15 items from 2016
Ryan Lambie Jul 26, 2016
They cost millions and they’re very, very odd. We take a look at 12 expensive and eccentric Hollywood films from the past 40 years...
The risk-averse nature of filmmaking means that the world’s more maverick and outrageous writers and directors have to make do with relatively low budgets. Nicolas Winding Refn drenched the screen in all kinds of sordid, violent and startling imagery in such films as Only God Forgives and this year’s The Neon Demon, but the combined budget of those probably didn’t even match the catering budget for something like Batman V Superman: Dawn Of Justice.
Every so often, though, a truly bonkers film slips through the Hollywood studio system - often by accident. From horror sequels to original sci-fi adventures, here are 12 incredibly expensive and gloriously eccentric Hollywood movies from the past 40 years.
The Exorcist II (1977)
Budget: $14 million
Like most films made for purely financial reasons, »
"Slumdog Millionaire" and "Immortals" actress Freida Pinto has scored the female lead role in Showtime and Sky Atlantic's six-part mini-series "Guerrilla" which is being produced by Green Door Pictures, Fifty Fathoms, ABC Signature and Stearns Castle.
Idris Elba and "12 Years a Slave" scribe John Ridley serve as executive producers on the story about a politically active couple whose relationship is tested when they liberate a charismatic political prisoner and form a radical underground cell in 1970s London.
Their ultimate target becomes the Black Power Desk, a true-life, secretive counter-intelligence unit within Special Branch dedicated to crushing all forms of black activism. Pinto will play the wife of the couple, the husband has yet to be cast. Elba has a supporting role in the production, though details of it have yet to be revealed.
Ridley will write the majority of the episodes and direct the first two, while Sam Miller »
- Garth Franklin
Ancient Egypt - a land of pyramids, colossal statues and unconvincing scorpions. Did you know that, in the time of the pharoahs, gods lived among ordinary mortals and could transform into huge, fire-spouting robots? Director Alex Proyas’ Gods Of Egypt may have been demolished by critics when it appeared in the Us earlier this year, but it’s certainly educational.
Proyas previously brought us such dark and moody delights as The Crow and Dark City, but Gods Of Egypt is completely unlike anything he’s made before. It’s big, it’s camp, it’s awash with CGI which varies in quality from shot to shot. In style and tone, it belongs in that same odd category of action fantasy films as Louis Leterrier’s Clash Of The Titans »
Back in April, Netflix picked up the rights to Death Note, after they expired while the project was at Warner Bros. This adaptation of the popular Japanese manga series is now moving forward, with Nat Wolff joining the cast in April. Now we have word of another casting addition, Keith Stanfield (Straight Outta Compton). No details were given for his character.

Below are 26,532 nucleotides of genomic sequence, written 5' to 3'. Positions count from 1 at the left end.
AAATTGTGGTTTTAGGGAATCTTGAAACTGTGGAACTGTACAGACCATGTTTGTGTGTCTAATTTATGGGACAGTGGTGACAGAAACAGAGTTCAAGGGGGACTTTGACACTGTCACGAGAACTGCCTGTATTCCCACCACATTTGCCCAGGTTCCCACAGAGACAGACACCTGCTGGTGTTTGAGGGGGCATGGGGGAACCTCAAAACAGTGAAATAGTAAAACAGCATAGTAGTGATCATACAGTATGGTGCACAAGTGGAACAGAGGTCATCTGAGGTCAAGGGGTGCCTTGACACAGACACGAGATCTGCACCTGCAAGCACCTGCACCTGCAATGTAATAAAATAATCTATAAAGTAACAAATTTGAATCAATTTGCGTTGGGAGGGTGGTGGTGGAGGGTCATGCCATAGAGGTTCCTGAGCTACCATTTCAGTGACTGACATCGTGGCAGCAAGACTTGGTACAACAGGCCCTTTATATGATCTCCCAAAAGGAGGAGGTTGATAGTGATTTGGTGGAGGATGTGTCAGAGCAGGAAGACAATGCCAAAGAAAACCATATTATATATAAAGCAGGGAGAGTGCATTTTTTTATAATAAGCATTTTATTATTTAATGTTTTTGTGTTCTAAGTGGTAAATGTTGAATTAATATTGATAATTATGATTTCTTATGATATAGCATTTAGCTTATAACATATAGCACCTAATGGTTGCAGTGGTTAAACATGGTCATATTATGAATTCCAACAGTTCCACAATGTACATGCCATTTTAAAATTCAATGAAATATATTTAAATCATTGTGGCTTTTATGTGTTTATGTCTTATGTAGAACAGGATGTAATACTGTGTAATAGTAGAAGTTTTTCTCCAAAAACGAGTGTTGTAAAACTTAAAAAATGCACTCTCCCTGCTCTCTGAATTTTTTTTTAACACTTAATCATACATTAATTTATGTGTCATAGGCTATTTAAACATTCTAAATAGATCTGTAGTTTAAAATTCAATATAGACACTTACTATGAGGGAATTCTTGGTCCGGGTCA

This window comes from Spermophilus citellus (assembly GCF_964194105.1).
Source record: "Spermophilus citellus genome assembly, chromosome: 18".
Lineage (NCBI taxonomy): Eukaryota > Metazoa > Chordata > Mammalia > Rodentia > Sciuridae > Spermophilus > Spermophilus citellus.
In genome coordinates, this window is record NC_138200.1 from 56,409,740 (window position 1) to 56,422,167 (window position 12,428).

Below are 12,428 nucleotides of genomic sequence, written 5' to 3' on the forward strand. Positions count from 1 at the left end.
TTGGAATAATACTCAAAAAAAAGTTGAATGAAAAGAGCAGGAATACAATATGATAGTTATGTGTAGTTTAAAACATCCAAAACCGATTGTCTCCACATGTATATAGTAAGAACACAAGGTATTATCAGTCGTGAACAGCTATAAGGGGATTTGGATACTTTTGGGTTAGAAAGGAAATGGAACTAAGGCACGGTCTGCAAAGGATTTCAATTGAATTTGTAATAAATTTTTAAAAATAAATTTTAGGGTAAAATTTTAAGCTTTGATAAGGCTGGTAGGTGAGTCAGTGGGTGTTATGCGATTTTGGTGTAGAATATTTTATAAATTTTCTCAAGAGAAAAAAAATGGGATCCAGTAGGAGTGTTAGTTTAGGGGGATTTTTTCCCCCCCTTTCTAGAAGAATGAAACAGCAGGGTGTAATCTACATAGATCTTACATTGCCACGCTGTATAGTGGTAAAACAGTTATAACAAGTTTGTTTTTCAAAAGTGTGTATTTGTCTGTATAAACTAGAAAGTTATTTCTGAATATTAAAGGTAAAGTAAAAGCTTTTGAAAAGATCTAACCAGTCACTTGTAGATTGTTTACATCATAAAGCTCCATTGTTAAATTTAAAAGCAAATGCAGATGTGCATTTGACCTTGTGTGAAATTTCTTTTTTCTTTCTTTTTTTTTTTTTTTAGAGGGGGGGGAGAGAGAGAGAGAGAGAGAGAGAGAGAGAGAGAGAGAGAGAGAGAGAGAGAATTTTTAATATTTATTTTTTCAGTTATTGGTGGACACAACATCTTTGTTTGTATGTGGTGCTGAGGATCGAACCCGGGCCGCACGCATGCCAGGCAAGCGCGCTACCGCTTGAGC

Almost exactly six years after Warner Bros. first acquired the rights to the http://movieweb.com/x-men-apocalypse-kodi-smit-mcphee-nightcrawler-photo/Japanese manga comic Death Note, Warner Bros. hired director Adam Wingard (The Guest) to take the helm last April. We reported last year that director Gus Van Sant was attached to the project, which previously had Shane Black set to direct back in 2011. Jeremy Slater (The Lazarus Effect) wrote the most recent draft of the screenplay.
The plot, based on the original manga written by Tsugumi Ohba and illustrated by Takeshi Obata, follows a student who discovers a strange notebook, which allows him to kill anyone whose name he writes in it. The student decides to rid the world of all men and women he deems to be evil, while a police officer starts tracking him down, as the bodies keep piling up. The script had been previously worked on by Charley Parlapanides and Vlas Parlapanides (Immortals) and the writing team of Anthony Bagarozzi and Charles Mondry, before Jeremy Slater came on board.
Roy Lee, Dan Lin, Jason Hoffs and Masi Oka are producing, with Doug Davison and Brian Witten serving as executive producers. Adam Wingard's other directorial credits include A Horrible Way to Die, You're Next and segments of horror anthology films such as V/H/S, V/H/S/2 and The ABCs of Death. Netflix hasn't issued a release date at this time, so stay tuned.
Keith Stanfield made his feature acting debut in 2013's Short Term 12, and went on to star in The Purge: Anarchy, Selma, Dope and the blockbuster biopic Straight Outta Compton. He most recently starred in another biopic, Miles Ahead, and he will next be seen in Snowden and Memoria. We'll be sure to keep you posted with more on Death Note as we get closer to production starting this summer. »
"The Fall" and "Immortals" director Tarsem Singh helms all ten episodes of the series which stars Adria Arjona as Dorothy, Oliver Jackson-Cohen as Lucas 'The Scarecrow' and Florence Kasumba as the Wicked Witch of the East - all three of which can be seen in the first look pictures below from EW.
The network has yet to set an air date.
- Garth Franklin
Producers have tapped Harrison Query to adapt the script, based on Gerald E. Kelly’s book “Honor for Sale: The Darkest Chapter in the History of New York’s Finest.” Kelly, a former police officer, recounts the years from 1969 to 1976 and the theft of 500 pounds of narcotics from the NYPD’s Property Clerk’s office — including some of the heroin seized during the famed “French Connection” case.
Kelly story focuses on a Special Investigations Unit detective who replaced suitcases of drugs with flour during various visits to the Property Room over three years and died under suspicious circumstances in 1972 as investigations into the Siu were getting underway. »
- Dave McNary
Ic Title Match: Wade Barrett (C) vs. The Miz
Mark Henry vs. Ryback